WHERE “OLD TIPPECANOE” WELCOMED HIS GUESTS
William Henry Harrison, son of Benjamin Harrison, one of the signers of the Declaration of Independence, was a ward of Robert Morris. The great financier op-posed the young man’s purpose to enlist in the Ohio campaign against the Indians that followed the war of the Revolution, but when young Harrison applied directly to Washington he was appointed ensign and sent to the front. This was in 1791, and the new ensign was but nineteen years old.
Gallant conduct during a campaign of four years under General Anthony Wayne brought to him promotion to a captaincy, the favor of his general, and the command of Fort Washington, at what is now Cincinnati, Ohio.
This post was resigned in 1798, when there seemed no further prospect of active service. Thereupon Washington appointed the twenty-four-year-old captain Secretary of the Northwestern Territory and ex officio Lieu-tenant Governor. When, in 1800, the Northwestern Territory was divided, he was nominated by Thomas Jefferson Governor of Indiana Territory, including what is now Indiana, Illinois, Michigan, Wisconsin, and Iowa.
Vincennes, one of the three white settlements in all this vast territory, became the seat of government. As Fort Sackville Vincennes had been made famous during the Revolution by the brilliant exploit of George Rogers Clarke, who took it from the British after an approach across Illinois and through the flooded valley of the Wabash, for which he will ever be remembered by a grateful country.
For thirteen years he was the autocrat in his remote outpost. To him were committed, in company with the Judge, all legislative powers; he was commander-inchief of the militia, and he had the power of treaty-making with the Indians. His signature became a valid title to lands in the Indian country. His care of the interests committed to him was so satisfactory that the legislature of Indiana asked for his reappointment. He was especially successful in dealing with the Indians. The victory at Tippecanoe became a rallying cry when, in 1839, he was nominated for the Presidency.
One of the most notable events of his career as Governor took place before his house at Vincennes. The Indian warrior Tecumseh, claiming that lands ceded by other tribes belonged to his own tribe, threatened vengeance on any who should attempt to settle on these lands. General Harrison sent for him, promising to give him a careful hearing and full justice. Accordingly, in August, 1810, Tecumseh came to Vincennes, accompanied by several hundred warriors. The meeting of the Governor and the Indians took place in front of the official residence. At one point in the conference, Tecumseh, being angry, gave a signal to his warriors, who seized their knives, tomahawks, and war clubs and sprang to their feet.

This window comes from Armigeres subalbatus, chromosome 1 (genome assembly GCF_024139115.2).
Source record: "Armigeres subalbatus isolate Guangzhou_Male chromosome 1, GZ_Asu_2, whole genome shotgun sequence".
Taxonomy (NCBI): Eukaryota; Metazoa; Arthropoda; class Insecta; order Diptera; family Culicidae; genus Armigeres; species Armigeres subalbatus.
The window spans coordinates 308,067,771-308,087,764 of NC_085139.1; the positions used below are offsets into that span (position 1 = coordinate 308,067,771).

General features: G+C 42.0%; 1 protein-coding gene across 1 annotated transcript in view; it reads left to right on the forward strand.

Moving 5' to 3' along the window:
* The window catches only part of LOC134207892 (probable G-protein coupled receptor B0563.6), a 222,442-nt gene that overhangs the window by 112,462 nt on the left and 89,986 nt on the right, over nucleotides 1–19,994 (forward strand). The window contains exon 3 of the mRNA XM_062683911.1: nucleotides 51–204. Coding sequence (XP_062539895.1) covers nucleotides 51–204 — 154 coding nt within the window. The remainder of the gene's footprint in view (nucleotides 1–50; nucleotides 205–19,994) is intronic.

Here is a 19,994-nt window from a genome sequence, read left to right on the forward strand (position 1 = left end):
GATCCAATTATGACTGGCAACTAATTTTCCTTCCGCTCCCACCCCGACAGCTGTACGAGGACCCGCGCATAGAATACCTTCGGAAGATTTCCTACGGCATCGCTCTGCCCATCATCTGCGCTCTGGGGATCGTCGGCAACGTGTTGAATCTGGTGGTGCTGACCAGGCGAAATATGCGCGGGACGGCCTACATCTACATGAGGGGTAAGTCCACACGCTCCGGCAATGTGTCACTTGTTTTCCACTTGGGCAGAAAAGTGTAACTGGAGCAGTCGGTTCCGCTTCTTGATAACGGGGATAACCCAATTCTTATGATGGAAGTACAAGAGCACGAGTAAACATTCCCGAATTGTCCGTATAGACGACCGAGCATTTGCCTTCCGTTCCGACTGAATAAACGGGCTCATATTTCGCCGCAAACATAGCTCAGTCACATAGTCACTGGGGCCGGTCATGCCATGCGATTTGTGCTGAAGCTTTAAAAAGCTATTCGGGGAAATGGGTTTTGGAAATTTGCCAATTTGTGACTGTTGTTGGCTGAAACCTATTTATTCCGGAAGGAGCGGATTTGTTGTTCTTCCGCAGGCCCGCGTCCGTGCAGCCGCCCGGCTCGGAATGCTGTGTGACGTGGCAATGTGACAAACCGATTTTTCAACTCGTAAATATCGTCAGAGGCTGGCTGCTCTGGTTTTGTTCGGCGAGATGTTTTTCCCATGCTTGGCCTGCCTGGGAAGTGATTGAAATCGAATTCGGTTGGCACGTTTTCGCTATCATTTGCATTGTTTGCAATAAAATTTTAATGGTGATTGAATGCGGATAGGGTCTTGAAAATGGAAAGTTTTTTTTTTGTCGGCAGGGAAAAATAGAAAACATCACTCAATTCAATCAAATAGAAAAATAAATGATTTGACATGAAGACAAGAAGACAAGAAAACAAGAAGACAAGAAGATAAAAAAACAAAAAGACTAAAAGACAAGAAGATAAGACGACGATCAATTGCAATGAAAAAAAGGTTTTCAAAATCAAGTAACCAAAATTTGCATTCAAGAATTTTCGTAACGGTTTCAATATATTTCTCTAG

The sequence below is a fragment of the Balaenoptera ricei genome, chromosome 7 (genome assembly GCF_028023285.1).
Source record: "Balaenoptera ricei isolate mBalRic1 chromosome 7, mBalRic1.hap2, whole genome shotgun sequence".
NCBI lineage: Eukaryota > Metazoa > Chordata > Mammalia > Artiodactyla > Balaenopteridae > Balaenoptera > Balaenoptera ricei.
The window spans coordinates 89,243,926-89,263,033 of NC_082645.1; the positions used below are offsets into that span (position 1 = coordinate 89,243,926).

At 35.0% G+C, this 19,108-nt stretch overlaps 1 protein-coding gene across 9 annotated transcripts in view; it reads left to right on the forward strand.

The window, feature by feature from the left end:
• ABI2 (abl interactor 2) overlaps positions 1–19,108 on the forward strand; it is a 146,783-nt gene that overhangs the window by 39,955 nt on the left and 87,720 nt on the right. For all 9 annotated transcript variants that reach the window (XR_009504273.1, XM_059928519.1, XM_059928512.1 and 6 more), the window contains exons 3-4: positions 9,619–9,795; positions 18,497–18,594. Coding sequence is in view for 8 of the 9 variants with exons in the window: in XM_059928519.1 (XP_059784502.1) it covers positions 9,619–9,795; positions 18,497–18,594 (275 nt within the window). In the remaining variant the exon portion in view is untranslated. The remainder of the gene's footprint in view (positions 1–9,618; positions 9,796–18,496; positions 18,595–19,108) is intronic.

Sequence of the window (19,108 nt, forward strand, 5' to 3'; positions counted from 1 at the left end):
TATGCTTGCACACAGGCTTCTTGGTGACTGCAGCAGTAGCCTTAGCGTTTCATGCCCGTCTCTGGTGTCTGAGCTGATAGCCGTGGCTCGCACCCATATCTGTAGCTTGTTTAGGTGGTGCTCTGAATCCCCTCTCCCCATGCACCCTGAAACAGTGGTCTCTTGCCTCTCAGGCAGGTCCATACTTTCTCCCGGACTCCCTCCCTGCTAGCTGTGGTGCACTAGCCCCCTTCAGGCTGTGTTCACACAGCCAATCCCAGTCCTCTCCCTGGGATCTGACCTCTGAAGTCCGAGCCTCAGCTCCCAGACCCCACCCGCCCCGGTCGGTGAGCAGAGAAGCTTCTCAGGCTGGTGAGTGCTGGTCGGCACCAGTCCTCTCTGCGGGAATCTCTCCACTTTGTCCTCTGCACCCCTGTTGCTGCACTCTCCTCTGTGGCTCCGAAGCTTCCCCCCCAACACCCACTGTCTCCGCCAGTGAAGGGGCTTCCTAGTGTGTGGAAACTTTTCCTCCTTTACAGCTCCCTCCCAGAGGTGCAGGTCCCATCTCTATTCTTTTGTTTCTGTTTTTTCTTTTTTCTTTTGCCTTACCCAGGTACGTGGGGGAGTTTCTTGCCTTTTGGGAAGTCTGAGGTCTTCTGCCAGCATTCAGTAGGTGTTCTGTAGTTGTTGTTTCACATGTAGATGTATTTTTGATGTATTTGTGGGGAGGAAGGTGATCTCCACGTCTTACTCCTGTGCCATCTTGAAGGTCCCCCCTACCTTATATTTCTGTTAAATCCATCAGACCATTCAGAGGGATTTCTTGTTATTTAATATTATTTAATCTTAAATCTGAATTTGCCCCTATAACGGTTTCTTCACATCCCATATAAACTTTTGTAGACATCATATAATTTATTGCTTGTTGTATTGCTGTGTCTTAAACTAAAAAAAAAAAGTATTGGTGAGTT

The Governor rose calmly from his armchair, drew his sword, and faced the savage. His bearing overawed the Indians, and when he told Tecumseh that he could have no further conference with such a bad man, the chief and his supporters returned to their camp.
The house that looked down on this scene was probably the first house of burned brick built west of the Alleghenies. It was erected in 1804, at a cost of about twenty thousand dollars.
The walls of the basement are twenty-four inches thick; the upper walls are eighteen inches thick. The outer walls are of hard red brick. The doors, sash, mantels, and stairs are of black walnut, and are said to have been made in Pittsburgh.
The basement contains the dining-room, the kitchen, in which hangs the old-fashioned crane, a storeroom in which the supplies of powder and arms were kept, and four servants’ bedrooms. At one side of the large cellar is the entrance to a tunnel which led to the banks of the Wabash, some six hundred feet distant. This was built, so tradition says, that the Governor and his family, if too closely pressed by Indians, might escape to the river and continue their flight in canoes. This would be useful also for the carrying in of water and food during a siege.
On the first floor a commodious hallway communicates on the left with the Council Chamber, where notable visitors were received. This was also the chamber of early territorial lawmakers. Here, in 1805, by Rev. Thomas Clelland, was preached the first Presbyterian sermon in what is now the State of Indiana.
In the shutter of a room facing the rear is the mark of a bullet which, it is said, was fired by an Indian who was attempting the life of the Governor, while that official was walking the floor with his little son in his arms.
Today the house is cut off from the city by railroad tracks and is surrounded by factories. Until 1916 it was owned by the Vincennes Water Company, which proposed to raze it to the ground, that they might have room for extension. Learning of this purpose, six members of the Francis Vigo Chapter of the Daughters of the American Revolution begged the City Council to buy the house and preserve it. When the Council announced that the way was not open to do this, a number of patriotic women, led by Mrs. Frank W. Curtis, raised the sum necessary for the purchase of the property.
Under the direction of the Francis Vigo Chapter, the house has been restored, and opened for visitors. It is the intention to maintain it for the inspiration of those who visit Vincennes to look on the scene of the wise labors of the first Governor of the Indian Territory.